During the course of this description like numbers will be used to identify like elements in each of the figures which illustrate the invention. Where possible the same element numbers are used to identify similar elements that are found in mycopending application, Ser. No. 06/072,009 entitled FOLDING TRANSFER BENCH and filed on Sept. 4, 1979. All parts of that copending application are hereby incorporated by reference into this disclosure.
Details of the invention 10 may be understood by referring to FIGS. 1 through 3B. As shown in FIG. 1, the invention 10 essentially includes a roller mounted chair 12 and a folding bench 14. Bench 14 includes a pair of tubular bench rails 16supported by four legs 18. Typically two of the legs 18 are located inside the bathtub and are terminated by non-skid rubber suction feet 38. The other two legs 18 are located outside of the tub and are terminated with conventional non-suction rubbertipped feet 39. Two U-shaped elements 20 located respectively at opposite ends of bench 14 comprise the upper section of each of the four legs 18. The free ends of a pair of U-shaped braces are attached by rivets 30 to the depending portions of thetubular U-shaped elements 20. U-shaped braces 22 straddle the span between the two legs 18 at each end of bench 14 and are rotatable about rivets 30. At the end of the bench that normally is located outside of the bath area the U-shaped brace 22 isattached to each of the rails 16 by trunion-like brackets 28. Similarly, on the outside of the tub, the tubular U-shaped elements 20 which comprise part of the leg sections 18 are attached to the tubular rails 16 by a pair of bolts 24 and wing nuts 26. Conversely at the end of the bench 14 which is normally located inside of the bath area, the tubular U-shaped element 20 is attached directly to the two rails 16 by trunion-like brackets 28 similar to the ones that attach U-shaped brace 22 to the rails16 at the end of the bench 14 located outside of the tub. Moreover, the ends of the rails 16 are attached by bolts 24 and wing nuts 26 to the U-shaped elements 22 located inside of the bathtub. Therefore, the role and function of trunion-like brackets28 reverses between use on the inside of the bath area and use on the outside of the bath area.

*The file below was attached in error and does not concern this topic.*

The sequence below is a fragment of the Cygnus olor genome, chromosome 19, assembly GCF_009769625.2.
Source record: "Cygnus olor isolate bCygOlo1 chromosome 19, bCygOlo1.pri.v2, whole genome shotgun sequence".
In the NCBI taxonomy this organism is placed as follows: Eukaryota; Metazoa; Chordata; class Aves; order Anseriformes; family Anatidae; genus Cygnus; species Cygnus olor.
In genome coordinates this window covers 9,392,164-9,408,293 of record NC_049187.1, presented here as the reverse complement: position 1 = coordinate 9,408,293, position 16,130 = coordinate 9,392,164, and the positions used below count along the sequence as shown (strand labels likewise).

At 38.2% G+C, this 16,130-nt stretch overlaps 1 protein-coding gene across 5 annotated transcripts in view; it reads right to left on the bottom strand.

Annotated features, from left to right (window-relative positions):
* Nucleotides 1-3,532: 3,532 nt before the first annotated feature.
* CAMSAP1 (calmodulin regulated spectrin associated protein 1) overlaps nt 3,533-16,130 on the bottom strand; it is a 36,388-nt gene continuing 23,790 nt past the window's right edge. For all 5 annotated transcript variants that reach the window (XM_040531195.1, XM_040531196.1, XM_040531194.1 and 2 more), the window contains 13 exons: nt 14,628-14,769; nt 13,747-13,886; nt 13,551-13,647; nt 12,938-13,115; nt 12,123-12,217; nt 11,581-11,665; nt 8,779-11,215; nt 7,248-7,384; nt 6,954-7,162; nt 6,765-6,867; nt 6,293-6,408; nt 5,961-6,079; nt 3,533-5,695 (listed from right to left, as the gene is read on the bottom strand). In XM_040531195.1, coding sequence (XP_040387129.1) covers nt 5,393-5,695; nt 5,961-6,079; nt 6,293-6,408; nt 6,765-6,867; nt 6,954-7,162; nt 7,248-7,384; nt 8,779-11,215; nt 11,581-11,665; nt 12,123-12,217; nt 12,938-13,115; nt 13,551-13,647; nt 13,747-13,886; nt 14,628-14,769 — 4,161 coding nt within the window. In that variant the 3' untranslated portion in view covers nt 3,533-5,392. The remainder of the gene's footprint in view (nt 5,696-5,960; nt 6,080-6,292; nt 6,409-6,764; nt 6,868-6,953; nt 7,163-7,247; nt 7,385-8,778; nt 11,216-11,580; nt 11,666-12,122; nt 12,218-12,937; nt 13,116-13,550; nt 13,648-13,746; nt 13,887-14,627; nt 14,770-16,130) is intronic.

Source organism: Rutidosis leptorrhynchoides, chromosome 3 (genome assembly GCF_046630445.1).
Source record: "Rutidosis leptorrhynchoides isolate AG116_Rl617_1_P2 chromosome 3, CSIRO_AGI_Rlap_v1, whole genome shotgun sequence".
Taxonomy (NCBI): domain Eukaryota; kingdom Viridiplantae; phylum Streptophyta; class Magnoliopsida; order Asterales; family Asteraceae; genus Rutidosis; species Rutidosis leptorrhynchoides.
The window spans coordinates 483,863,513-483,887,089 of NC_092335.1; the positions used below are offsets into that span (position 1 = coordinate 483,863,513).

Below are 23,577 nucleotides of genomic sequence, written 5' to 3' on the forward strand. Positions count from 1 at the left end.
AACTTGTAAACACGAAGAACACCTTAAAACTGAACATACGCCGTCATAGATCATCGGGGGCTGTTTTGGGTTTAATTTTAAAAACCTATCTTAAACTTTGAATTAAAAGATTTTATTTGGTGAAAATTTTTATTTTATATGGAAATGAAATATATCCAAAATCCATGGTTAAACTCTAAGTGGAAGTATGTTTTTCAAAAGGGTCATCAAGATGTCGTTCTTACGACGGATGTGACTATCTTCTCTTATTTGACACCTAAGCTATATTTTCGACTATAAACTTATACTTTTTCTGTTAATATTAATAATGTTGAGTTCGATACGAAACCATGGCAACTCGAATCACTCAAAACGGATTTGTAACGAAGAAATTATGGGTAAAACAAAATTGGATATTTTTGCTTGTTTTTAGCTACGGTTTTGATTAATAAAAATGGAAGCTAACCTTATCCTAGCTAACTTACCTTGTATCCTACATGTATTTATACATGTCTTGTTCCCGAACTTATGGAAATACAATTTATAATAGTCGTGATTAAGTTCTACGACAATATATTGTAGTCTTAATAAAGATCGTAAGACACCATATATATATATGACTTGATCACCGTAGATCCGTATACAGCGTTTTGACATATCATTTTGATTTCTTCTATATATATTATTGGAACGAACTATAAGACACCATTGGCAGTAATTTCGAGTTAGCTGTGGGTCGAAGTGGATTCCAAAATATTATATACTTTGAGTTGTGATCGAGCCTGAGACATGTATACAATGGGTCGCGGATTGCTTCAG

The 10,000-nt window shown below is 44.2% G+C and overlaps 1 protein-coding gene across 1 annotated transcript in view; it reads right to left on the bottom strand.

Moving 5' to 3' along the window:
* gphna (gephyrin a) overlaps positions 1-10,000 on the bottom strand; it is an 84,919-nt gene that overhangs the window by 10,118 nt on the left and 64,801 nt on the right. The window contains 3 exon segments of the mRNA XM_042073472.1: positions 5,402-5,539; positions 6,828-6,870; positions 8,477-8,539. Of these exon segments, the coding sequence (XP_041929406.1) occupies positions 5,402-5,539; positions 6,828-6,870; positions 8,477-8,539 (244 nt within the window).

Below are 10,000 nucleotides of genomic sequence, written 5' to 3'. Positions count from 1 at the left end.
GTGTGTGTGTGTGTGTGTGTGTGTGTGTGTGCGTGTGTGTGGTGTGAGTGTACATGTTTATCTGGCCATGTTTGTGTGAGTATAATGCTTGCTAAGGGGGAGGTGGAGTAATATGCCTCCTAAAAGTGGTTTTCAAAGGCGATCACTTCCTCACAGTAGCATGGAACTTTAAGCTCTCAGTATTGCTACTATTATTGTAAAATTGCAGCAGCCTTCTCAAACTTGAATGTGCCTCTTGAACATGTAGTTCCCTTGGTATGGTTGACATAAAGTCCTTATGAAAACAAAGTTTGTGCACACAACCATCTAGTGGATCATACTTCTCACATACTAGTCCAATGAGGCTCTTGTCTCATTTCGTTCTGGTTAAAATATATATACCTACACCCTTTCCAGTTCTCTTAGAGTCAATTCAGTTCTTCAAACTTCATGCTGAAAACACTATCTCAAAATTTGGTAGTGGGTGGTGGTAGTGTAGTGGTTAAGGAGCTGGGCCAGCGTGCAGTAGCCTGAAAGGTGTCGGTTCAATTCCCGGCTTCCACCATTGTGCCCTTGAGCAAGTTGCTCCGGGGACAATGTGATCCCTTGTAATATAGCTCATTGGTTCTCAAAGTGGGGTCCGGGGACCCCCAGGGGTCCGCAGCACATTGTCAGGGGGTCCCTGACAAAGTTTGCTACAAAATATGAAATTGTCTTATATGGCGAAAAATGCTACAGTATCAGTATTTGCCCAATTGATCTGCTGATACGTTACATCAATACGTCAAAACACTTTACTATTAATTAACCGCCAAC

Both ends of tubular tracks 16 are covered by protective plastic caps 32. Each of the legs 18 include a lower portion 40 that telescopes into the upper U-shaped element 20. A damping collar 42 is typically located between lower section 40 andupper section 20 to minimize the undesirable effects of vibration. Upper section 20 includes a plurality of height adjustment holes 34 which are selectively engagable by a locking button 36. Locking button 36 is carried by and housed within lowertubular member 40. The length of each of the legs 18 is varied by simply depressing the button 36 and pushing or pulling on the lower member 40 until the button 36 re-emerges in another height adjustment hole 34.
Chair 12 essentially comprises a seat 44, a side arm 100, a back 106 and four Nylon.RTM. rollers 50 mounted underneath seat 44. Each of the Nylon.RTM. rollers 50 includes a concave portion 52 which gives the rollers 50 an hour-glass likeshape. An axel rod 53 passes through the center of each of the rollers 50 and is supported by roller brackets 116 at each end of the axel rod 53.